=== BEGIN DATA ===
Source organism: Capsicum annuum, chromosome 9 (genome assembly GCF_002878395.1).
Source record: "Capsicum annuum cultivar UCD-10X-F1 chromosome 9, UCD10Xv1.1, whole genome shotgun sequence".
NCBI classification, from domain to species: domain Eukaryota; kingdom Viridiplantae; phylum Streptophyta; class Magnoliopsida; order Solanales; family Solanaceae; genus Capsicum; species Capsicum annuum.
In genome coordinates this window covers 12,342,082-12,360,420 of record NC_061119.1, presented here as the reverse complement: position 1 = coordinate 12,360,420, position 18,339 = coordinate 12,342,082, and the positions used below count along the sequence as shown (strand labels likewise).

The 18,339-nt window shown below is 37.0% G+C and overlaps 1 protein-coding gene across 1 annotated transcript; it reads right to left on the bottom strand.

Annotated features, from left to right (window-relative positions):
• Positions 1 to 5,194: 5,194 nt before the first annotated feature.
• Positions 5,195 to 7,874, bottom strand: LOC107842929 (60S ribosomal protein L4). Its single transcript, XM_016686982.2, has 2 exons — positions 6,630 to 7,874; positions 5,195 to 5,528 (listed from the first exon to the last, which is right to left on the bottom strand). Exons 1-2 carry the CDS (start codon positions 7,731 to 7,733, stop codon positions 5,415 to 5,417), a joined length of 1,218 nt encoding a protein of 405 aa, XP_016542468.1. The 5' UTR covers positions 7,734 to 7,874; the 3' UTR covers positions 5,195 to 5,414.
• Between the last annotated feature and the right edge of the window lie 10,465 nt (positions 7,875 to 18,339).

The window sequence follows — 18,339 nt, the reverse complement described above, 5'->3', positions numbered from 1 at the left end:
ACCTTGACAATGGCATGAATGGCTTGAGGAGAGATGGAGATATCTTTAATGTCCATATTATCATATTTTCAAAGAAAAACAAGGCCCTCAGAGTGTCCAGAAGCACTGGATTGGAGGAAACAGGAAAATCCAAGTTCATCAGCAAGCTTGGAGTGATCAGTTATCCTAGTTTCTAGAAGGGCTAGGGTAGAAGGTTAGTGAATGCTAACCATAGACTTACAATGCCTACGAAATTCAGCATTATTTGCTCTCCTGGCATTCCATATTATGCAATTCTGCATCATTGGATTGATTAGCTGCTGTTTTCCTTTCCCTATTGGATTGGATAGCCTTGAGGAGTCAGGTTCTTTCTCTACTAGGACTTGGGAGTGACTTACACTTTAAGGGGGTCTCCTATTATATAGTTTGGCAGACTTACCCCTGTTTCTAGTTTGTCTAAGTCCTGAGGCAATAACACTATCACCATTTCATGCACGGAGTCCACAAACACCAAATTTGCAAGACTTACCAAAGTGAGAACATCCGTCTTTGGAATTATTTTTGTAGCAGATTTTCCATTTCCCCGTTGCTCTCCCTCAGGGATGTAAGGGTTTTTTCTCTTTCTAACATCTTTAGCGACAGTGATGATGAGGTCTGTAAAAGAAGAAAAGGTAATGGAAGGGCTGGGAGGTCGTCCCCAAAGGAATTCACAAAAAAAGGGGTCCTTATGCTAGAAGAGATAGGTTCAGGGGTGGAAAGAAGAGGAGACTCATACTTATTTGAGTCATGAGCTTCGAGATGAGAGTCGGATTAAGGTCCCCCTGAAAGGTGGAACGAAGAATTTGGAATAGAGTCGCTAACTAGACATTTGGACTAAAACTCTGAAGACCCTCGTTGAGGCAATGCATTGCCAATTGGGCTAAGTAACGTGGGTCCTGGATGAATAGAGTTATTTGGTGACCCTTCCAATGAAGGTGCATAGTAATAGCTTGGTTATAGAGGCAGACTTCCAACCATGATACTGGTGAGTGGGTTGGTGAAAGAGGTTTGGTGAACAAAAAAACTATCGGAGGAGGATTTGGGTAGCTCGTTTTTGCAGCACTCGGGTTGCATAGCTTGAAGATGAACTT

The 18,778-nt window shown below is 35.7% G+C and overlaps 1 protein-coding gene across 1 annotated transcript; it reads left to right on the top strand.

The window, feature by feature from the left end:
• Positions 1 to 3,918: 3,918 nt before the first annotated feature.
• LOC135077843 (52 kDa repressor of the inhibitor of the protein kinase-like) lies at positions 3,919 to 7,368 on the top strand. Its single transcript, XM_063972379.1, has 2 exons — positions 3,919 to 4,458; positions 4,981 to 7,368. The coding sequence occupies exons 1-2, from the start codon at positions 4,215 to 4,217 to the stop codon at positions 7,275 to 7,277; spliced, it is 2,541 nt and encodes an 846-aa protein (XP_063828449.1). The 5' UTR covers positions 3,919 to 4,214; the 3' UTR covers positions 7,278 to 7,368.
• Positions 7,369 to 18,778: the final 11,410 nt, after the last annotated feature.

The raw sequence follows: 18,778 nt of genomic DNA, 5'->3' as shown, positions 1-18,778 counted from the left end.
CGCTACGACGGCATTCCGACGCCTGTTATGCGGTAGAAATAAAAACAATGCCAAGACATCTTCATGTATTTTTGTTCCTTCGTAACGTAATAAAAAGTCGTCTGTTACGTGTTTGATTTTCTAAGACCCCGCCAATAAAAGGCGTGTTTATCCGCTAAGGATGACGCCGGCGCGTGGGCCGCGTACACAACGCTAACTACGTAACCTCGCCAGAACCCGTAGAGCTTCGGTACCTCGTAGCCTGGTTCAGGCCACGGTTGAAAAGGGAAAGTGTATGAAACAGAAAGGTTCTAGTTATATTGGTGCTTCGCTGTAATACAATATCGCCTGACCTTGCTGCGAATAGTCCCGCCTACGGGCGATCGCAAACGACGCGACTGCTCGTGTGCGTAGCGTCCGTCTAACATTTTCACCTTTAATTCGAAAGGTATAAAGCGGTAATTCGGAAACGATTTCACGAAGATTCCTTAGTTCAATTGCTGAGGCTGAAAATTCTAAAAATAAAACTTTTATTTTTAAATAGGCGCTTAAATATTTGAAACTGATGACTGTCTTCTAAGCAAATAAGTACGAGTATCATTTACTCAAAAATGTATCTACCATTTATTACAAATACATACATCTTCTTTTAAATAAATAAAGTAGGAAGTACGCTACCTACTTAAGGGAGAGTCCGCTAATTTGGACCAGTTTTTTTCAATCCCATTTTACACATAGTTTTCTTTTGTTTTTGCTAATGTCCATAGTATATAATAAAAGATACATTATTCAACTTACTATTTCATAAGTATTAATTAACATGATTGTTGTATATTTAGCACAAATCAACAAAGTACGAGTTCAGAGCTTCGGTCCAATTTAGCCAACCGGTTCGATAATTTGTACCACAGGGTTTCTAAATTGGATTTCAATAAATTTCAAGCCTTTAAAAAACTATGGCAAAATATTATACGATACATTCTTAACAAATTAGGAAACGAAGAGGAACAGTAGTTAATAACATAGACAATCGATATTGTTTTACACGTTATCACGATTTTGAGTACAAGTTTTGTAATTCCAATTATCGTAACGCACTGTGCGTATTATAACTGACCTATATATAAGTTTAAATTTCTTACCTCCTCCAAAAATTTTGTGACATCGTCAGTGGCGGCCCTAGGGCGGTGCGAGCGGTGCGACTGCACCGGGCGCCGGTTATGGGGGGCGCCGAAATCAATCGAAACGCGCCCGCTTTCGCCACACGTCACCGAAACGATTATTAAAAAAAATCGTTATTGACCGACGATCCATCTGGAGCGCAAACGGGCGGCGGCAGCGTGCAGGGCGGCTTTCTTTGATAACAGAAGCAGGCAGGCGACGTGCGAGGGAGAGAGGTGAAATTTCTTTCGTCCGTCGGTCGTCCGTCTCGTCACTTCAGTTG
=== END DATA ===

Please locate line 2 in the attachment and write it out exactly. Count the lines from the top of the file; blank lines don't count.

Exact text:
Source record: "Capsicum annuum cultivar UCD-10X-F1 chromosome 9, UCD10Xv1.1, whole genome shotgun sequence".